Working at Height? Be Sure to Take Care
28 April 2017
By Personal Injury Solicitor Judith Gledhill
Many workers are injured as a consequence of falling whilst working at height. Examples include falling whilst working from a mobile elevated platform, undertaking tree work at height and working from scaffolding or ladders.
Employees do not go to work expecting to be injured, so what safety steps should employers take to safeguard their workers? The legal requirements employers have to follow when employees work above ground level are the Work at Height Regulations 2005.
What Steps Must Employers Take?
The first thing that an employer should do is to undertake a risk assessment, identifying what risks their employees face when working at height.
When carrying out a working at height risk assessment, an employer must consider which jobs involve working at height and which workers are involved in these jobs. Employers must consider whether it’s possible for the work to be done differently, so as to avoid the need for the employee to work at height. If this is not possible, the employer must ensure that appropriate equipment is in place to minimise the risks to their employees and ensure that as much work as possible is carried out at ground level.
Many ‘fall from height’ accidents are caused by workers over-reaching or carrying heavy and cumbersome objects when working at height. Employers must ensure that workers are trained not to overreach and not to overload themselves when working at height. Employers must also ensure that all work equipment is safe, suitable and strong enough for the job.
Many workplace accidents are caused by workers falling from ladders. Working from a ladder can be relatively safe if the risk of falling is low and the duration of the work is likely to be less than 30 minutes, but the employer must make sure that the ladder is suitable for the job.
Ladders should have non-slip feet and be safely secured in position. If the employee requires both hands to do the job, stepladders should be provided with a handhold to enable the worker to steady themselves before, after and during the job.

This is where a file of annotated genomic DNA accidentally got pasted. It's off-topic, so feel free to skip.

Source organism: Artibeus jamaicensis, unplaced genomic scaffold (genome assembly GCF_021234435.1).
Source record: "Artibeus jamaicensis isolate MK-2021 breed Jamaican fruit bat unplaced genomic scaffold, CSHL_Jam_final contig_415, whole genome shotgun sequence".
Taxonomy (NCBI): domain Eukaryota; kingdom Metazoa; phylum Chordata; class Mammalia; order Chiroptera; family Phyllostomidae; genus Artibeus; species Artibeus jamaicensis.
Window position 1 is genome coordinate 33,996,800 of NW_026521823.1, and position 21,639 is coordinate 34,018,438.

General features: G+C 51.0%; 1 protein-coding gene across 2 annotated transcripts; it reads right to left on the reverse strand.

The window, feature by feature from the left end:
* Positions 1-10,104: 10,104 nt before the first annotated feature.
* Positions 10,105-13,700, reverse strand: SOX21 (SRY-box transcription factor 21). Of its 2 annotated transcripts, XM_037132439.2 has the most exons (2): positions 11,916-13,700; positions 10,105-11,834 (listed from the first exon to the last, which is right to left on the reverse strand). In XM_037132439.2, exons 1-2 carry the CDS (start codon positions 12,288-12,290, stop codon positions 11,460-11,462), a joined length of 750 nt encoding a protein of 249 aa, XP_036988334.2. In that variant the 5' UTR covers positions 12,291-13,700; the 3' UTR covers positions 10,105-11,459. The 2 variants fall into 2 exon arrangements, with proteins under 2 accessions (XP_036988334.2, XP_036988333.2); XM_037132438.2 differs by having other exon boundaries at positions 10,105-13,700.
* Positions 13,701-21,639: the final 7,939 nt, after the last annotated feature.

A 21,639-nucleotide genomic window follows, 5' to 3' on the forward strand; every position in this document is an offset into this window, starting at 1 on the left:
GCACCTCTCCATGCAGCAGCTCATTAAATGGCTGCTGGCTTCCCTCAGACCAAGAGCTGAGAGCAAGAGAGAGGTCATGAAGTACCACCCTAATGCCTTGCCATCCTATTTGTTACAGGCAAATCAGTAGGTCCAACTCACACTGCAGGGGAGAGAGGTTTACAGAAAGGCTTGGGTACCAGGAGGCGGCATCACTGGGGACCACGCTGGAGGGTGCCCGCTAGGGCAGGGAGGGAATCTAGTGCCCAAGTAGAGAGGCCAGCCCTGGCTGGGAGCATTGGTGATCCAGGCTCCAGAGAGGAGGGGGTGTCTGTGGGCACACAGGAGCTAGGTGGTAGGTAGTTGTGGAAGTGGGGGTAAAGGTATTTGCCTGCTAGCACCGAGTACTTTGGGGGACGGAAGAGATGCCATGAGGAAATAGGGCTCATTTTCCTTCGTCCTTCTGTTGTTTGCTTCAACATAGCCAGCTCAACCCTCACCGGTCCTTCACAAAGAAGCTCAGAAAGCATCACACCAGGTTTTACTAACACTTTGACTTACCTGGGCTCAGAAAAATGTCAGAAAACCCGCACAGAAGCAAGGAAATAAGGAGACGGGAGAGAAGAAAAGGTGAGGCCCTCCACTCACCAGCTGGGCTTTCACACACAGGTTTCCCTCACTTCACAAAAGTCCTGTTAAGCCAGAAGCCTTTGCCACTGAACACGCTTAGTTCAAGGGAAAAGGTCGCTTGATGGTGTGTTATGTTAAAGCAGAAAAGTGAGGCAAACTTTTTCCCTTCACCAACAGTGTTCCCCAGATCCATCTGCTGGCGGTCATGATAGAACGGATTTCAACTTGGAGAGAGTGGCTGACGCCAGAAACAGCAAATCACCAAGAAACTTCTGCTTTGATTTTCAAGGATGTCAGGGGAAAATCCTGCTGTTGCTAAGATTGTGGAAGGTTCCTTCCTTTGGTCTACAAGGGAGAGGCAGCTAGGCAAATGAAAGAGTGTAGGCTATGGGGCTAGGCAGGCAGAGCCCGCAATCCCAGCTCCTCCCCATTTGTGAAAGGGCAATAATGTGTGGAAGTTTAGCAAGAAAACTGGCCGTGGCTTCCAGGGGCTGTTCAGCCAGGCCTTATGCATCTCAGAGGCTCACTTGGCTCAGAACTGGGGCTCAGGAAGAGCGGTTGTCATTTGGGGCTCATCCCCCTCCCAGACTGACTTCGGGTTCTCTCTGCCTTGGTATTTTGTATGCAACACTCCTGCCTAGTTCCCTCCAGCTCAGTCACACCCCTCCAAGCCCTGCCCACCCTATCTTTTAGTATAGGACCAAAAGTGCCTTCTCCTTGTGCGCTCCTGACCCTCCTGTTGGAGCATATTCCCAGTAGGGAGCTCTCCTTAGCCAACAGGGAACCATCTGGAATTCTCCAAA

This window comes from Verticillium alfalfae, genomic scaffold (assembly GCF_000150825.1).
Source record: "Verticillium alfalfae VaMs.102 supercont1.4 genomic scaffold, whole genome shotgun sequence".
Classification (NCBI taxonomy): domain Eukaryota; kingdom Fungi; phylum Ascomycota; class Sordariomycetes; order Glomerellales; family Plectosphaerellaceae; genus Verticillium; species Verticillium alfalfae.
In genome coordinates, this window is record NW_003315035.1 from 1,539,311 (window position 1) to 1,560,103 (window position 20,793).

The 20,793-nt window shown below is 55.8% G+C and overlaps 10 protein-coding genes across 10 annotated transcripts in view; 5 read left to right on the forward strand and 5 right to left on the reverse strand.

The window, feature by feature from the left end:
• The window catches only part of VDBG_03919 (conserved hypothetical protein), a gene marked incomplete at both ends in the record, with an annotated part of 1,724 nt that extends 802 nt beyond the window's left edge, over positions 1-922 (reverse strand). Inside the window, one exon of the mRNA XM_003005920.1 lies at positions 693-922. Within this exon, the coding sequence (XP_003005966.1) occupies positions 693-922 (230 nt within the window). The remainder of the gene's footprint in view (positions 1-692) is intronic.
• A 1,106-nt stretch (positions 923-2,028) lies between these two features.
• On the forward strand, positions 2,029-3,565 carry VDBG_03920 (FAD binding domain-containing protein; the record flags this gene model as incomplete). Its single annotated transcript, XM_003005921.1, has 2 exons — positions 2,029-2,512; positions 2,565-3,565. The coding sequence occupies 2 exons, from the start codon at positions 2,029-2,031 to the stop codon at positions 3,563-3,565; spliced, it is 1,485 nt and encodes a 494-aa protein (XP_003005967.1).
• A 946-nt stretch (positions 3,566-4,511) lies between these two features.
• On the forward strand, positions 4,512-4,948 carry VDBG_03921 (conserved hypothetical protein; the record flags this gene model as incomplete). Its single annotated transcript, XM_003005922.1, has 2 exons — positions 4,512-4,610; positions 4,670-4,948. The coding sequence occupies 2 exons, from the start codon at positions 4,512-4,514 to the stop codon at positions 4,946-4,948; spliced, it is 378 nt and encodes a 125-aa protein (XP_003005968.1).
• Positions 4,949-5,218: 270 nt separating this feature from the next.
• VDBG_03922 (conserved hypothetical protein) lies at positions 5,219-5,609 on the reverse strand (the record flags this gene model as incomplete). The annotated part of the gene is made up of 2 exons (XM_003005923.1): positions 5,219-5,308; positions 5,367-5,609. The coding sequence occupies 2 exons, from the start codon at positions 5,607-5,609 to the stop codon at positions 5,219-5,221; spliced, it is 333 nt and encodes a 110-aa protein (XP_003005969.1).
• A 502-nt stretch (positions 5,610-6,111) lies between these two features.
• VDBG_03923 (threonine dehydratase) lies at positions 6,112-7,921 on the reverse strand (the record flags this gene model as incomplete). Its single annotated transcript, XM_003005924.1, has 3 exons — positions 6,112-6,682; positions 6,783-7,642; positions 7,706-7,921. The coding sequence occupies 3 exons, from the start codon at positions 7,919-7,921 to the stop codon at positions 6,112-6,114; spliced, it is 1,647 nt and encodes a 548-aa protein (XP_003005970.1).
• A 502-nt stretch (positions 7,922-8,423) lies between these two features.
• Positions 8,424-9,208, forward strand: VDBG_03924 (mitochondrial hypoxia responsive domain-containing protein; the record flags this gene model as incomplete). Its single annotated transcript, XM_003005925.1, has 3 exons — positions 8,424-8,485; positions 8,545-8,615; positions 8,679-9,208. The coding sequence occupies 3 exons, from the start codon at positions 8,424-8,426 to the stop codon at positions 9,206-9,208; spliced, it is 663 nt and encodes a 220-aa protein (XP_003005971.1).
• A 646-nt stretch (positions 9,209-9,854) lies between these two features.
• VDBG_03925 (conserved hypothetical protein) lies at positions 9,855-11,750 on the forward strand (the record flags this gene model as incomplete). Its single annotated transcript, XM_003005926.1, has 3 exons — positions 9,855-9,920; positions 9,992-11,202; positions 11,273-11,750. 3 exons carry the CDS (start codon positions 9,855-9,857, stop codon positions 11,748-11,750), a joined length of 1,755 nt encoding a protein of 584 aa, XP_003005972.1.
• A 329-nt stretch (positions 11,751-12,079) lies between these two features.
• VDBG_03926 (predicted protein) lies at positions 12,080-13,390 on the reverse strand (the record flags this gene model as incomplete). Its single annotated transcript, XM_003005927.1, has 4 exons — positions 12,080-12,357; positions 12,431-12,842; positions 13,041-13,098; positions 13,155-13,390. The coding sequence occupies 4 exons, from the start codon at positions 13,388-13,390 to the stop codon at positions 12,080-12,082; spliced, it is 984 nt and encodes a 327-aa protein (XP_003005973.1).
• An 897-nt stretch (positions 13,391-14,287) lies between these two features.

Using ladders to work at height can be dangerous unless all suitable safety precautions are taken.
In one case reported to the Health and Safety Executive, a 16 year old apprentice was attempting to mend a door runner whilst being supervised by a more experienced employee. A risk assessment had been undertaken which confirmed that a scaffold should be used, but the supervisor decided to use a ladder instead. The trainee overreached and fell from the ladder suffering injuries as a result.
In a fatal accident case, a farmer died when he fell from a ladder while repairing the roof of a farm building. The ladder was not properly secured in position and slipped whilst the farmer was working from it.
Basic Safety Precautions
Where an employee is expected to work at height, the employer must ensure that the job is properly planned before it’s started and that the job is properly supervised. Employers must, for example, provide appropriate guard rails for scaffolding and consider the use of nets to stop falls. In addition, all employees must receive proper training before they start the job.
If you have been injured as a consequence of falling when working at height, we can help you.
What Does Working at Height Mean?
‘Working at height’ means work in any place where, if precautions were not taken, a person could fall a distance liable to cause personal injury. Employees will be working at height if they:
- Work above ground level
- Could fall from an edge, through an opening or fragile surface (for example, a roof)
- Could fall from ground level into an opening in a floor or a hole in the ground
Working at Height Fall Statistics
In 2015/2016, 37 workers died after falling whilst working at height, making it the highest cause of accidental deaths in work related accidents. Eighteen of the fatal falls occurred in the construction sector, seven in the agriculture, forestry and fishing sector and four in manufacturing. For more information see HSE Fatal Injury Statistics.
In addition, 37,000 other workers were injured as a consequence of falling from a height whilst at work, with injuries including fractures, spinal injuries, head injuries and soft tissue injuries.